Title:
REVERSIBLE MICELLES AND APPLICATIONS FOR THEIR USE
Kind Code:
A1


Abstract:
The present invention relates to novel (AB) block copolymers for use in coating surfaces to provide self-cleaning surfaces and capture/release materials wherein the copolymers comprises a first hydrophobic block (A) comprising a polymer selected from the group consisting of: a homopolymer of a fluorinated acrylate or methacrylate monomer (A1); a random, alternating, gradient or block copolymer, (A1A2) comprising: a fluorinated acrylate or methacrylate monomer (A1); and a non-fluorinated acrylate or methacrylate monomer (A2); a random, alternating, gradient or block copolymer, (A1A2) comprising: a fluorinated acrylate or methacrylate monomer (A1) and a silyl acrylate or methacrylate monomer (A3); and a random, alternating, gradient or block copolymer, (A1A2A3) comprising: a silyl acrylate or methacrylate monomer (A1), a fluorinated acrylate or methacrylate monomer (A2) and a non-fluorinated acrylate or methacrylate monomer (A3); and a second hydrophilic block (B) comprising a non-fluorinated acrylate or methacrylate monomer.



Inventors:
Biggs, Simon (Leeds, GB)
Baquey, Gaelle (Leeds, GB)
Application Number:
12/519057
Publication Date:
05/13/2010
Filing Date:
12/12/2007
Assignee:
UNIVERSITY OF LEEDS (West Yorkshire, GB)
Primary Class:
Other Classes:
525/200
International Classes:
C09D127/12; C08F214/00
View Patent Images:



Primary Examiner:
VALDEZ, DEVE E
Attorney, Agent or Firm:
MICHAEL BEST & FRIEDRICH LLP (100 E WISCONSIN AVENUE, Suite 3300, MILWAUKEE, WI, 53202, US)
Claims:
1. 1-51. (canceled)

52. An AB block copolymer prepared by a controlled living radical polymerisation reaction comprising: (i) a first hydrophobic block A, comprising a polymer selected from the group consisting of: a homopolymer of a fluorinated acrylate or methacrylate monomer A1; a random, alternating, gradient or block copolymer, A1 A2 comprising: a fluorinated acrylate or methacrylate monomer A1; and a non-fluorinated acrylate or methacrylate monomer A2; a random, alternating, gradient or block copolymer, A1 A2 comprising: a fluorinated acrylate or methacrylate monomer A1 and a silyl acrylate or methacrylate monomer A3; and a random, alternating, gradient or block copolymer, A1 A2A3 comprising: a silyl acrylate or methacrylate monomer A1, a fluorinated acrylate or methacrylate monomer A2 and a non-fluorinated acrylate or methacrylate monomer A3; and (ii) a second hydrophilic block B comprising a non-fluorinated acrylate or methacrylate monomer wherein the ratio of the monomers comprising the hydrophilic block A and the hydrophilic block B from which the AB block copolymer is derived leads to the formation of organised aggregates and wherein the second hydrophilic block B is water soluble and comprises the general formula:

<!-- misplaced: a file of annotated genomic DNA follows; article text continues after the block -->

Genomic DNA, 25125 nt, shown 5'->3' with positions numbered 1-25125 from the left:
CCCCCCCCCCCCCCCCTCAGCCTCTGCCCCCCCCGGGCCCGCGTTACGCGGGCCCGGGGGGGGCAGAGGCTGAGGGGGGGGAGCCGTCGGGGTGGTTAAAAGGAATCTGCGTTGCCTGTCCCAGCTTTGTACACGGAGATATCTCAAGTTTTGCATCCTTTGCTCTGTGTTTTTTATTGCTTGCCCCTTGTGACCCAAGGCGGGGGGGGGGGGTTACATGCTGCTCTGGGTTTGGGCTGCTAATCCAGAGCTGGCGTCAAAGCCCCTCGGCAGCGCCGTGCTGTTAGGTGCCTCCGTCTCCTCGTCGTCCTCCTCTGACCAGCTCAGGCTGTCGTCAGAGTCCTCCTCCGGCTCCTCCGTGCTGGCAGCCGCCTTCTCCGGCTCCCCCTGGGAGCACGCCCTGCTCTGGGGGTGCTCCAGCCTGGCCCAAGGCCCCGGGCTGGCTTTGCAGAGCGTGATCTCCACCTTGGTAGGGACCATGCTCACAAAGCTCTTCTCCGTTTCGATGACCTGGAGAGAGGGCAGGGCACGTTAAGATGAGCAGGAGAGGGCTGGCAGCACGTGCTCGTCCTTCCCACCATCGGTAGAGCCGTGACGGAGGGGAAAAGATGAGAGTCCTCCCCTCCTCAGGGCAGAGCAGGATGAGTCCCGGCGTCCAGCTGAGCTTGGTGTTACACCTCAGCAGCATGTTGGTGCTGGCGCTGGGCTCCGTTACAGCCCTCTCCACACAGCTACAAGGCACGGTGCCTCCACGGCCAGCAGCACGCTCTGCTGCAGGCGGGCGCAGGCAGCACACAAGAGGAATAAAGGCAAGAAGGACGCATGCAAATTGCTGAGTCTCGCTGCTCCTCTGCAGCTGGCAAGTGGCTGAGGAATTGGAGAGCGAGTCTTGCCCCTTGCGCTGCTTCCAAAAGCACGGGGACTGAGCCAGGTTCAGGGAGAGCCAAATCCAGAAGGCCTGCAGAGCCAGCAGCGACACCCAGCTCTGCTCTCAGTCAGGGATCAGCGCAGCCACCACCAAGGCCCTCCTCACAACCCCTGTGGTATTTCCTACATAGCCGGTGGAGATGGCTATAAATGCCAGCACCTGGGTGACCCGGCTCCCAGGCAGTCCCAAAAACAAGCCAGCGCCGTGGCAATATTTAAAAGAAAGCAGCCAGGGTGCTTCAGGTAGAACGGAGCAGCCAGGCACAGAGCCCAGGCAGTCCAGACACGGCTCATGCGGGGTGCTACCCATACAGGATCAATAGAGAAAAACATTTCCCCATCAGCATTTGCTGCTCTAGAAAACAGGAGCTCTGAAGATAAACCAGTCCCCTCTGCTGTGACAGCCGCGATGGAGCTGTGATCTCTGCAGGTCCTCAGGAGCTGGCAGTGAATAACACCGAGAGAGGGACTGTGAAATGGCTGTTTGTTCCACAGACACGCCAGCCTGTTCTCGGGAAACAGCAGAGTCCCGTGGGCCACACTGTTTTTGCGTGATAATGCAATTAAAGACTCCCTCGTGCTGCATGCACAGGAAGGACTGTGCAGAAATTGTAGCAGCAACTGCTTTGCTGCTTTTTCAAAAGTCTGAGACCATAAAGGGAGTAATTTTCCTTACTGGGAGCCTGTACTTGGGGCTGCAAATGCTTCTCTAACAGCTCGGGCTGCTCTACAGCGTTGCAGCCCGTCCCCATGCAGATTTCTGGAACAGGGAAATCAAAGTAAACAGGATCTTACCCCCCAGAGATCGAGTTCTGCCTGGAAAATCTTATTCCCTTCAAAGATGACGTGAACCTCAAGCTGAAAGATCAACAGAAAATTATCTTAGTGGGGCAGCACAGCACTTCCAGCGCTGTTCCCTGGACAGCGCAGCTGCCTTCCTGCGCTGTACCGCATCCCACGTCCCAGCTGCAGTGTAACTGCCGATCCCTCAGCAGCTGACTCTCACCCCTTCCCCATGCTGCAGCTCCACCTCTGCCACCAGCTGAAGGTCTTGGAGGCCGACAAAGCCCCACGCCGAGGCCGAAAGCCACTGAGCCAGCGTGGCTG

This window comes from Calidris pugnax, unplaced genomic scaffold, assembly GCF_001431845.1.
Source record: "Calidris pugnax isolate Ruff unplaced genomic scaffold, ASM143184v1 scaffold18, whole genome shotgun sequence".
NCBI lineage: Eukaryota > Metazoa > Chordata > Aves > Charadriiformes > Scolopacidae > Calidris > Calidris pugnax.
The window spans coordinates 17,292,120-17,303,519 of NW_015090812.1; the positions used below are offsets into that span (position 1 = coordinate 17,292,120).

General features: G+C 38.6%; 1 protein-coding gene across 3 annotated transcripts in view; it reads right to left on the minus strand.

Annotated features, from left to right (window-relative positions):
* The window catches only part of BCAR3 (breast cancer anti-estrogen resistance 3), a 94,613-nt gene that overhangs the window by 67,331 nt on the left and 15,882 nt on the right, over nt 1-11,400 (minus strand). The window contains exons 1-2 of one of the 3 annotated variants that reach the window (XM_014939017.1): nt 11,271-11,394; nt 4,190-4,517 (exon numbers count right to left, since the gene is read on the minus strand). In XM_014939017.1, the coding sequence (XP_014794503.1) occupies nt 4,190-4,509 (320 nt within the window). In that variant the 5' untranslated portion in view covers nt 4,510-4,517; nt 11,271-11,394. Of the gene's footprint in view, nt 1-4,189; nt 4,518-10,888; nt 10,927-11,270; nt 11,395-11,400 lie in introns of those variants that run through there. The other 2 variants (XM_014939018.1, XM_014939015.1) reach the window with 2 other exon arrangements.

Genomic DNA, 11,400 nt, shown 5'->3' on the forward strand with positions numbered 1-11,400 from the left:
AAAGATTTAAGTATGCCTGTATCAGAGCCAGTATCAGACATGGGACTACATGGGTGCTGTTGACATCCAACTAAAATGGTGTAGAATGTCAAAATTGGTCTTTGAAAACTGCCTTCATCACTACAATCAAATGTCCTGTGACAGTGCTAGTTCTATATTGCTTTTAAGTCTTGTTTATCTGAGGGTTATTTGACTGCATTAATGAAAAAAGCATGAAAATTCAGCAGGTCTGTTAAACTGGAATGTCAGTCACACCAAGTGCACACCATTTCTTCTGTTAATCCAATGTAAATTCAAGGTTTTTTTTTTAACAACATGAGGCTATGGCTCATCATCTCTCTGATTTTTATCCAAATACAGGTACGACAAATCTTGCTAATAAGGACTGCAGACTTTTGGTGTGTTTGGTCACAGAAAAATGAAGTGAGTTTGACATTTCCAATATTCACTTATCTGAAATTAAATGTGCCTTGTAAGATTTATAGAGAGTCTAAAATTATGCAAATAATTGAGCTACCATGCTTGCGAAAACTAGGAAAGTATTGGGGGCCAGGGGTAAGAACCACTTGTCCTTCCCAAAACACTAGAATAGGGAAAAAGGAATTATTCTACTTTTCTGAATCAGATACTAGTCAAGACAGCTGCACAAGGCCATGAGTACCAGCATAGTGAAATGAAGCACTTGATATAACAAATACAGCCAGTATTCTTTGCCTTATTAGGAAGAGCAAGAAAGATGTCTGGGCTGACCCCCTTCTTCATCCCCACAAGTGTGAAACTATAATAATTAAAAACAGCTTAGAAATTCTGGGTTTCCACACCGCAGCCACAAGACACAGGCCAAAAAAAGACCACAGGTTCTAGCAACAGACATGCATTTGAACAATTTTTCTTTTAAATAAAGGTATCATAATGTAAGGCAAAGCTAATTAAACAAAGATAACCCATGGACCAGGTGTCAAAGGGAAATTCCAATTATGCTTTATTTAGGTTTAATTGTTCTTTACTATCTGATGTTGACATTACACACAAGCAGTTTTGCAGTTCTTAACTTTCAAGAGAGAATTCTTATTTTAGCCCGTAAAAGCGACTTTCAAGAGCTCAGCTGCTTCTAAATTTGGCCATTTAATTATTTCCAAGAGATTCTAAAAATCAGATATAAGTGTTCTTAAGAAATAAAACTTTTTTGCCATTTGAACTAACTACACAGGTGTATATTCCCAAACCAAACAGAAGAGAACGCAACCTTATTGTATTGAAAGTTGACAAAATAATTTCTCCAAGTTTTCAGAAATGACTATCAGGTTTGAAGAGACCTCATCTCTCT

—[CH2—CRCOOR2—]— wherein: R is hydrogen or an alkyl group having 1 to 4 carbon atoms; and R2 is hydrogen, an alkyl group having 1 to 4 carbon atoms, or an aminofunctional group.

53. A block copolymer as claimed in claim 52 wherein the ratio of the monomers comprising the block copolymer AB comprises: 10 to 80 units of A; and 30 to 200 units of B or 20 to 40 units of A; and 80 to 110 units of B or 25 to 35 units of A; and 85 to 100 units of B.

54. A block copolymer as claimed in claim 52 wherein block A preferably comprises; a random copolymer A1 A2 comprising a fluorinated acrylate or methacrylate monomer A1 and a non-fluorinated acrylate or methacrylate monomer A2, or a homopolymer of a fluorinated acrylate or methacrylate monomer A1.

55. A block copolymer as claimed in claim 52 wherein fluorinated monomers A1 comprising block A comprise the general formula:
—[CH2—CRCOOX]— wherein: R is hydrogen or an alkyl group comprising 1 to 4 carbon atoms; and X is a fluorinated alkyl group comprising 1 to 6 carbon atoms or X comprises a fluorinated alkyl group comprising 1 to 4 carbon atoms and wherein the non-fluorinated acrylate monomers A2 for block A comprise the general formula:
—[CH2—CRCOOY]— wherein R is hydrogen or an alkyl group comprising 1 to 4 carbon atoms; and Y is an alkylaminoalkyl group.

56. A block copolymer as claimed in claim 52 wherein the fluorinated monomer A1 is selected from the group consisting of: trifluoroethyl methacrylate (TFEMA), trifluoroethyl acrylate (TFEA), pentafluoropropyl methacrylate (PFPMA), pentafluoropropyl acrylate (PFPA), heptafluorobutyl methacrylate (HFBMA) and heptafluorobutyl acrylate (HFBA).

57. A block copolymer as claimed in claim 52 wherein block A comprises a polymer of the Formula A1x2y, wherein: A1 comprises a random copolymer of a fluorinated acrylate polymer A1; and A2 comprises a non-fluorinated acrylate monomer; and wherein x is the number of repeating units of A1; and y is the number of repeating units of A2 and wherein: the number of repeating units of fluorinated monomer A1, x comprises 0 to 80; and the number of repeating number of units of non-fluorinated monomer A2, y comprises 0 to 80−x.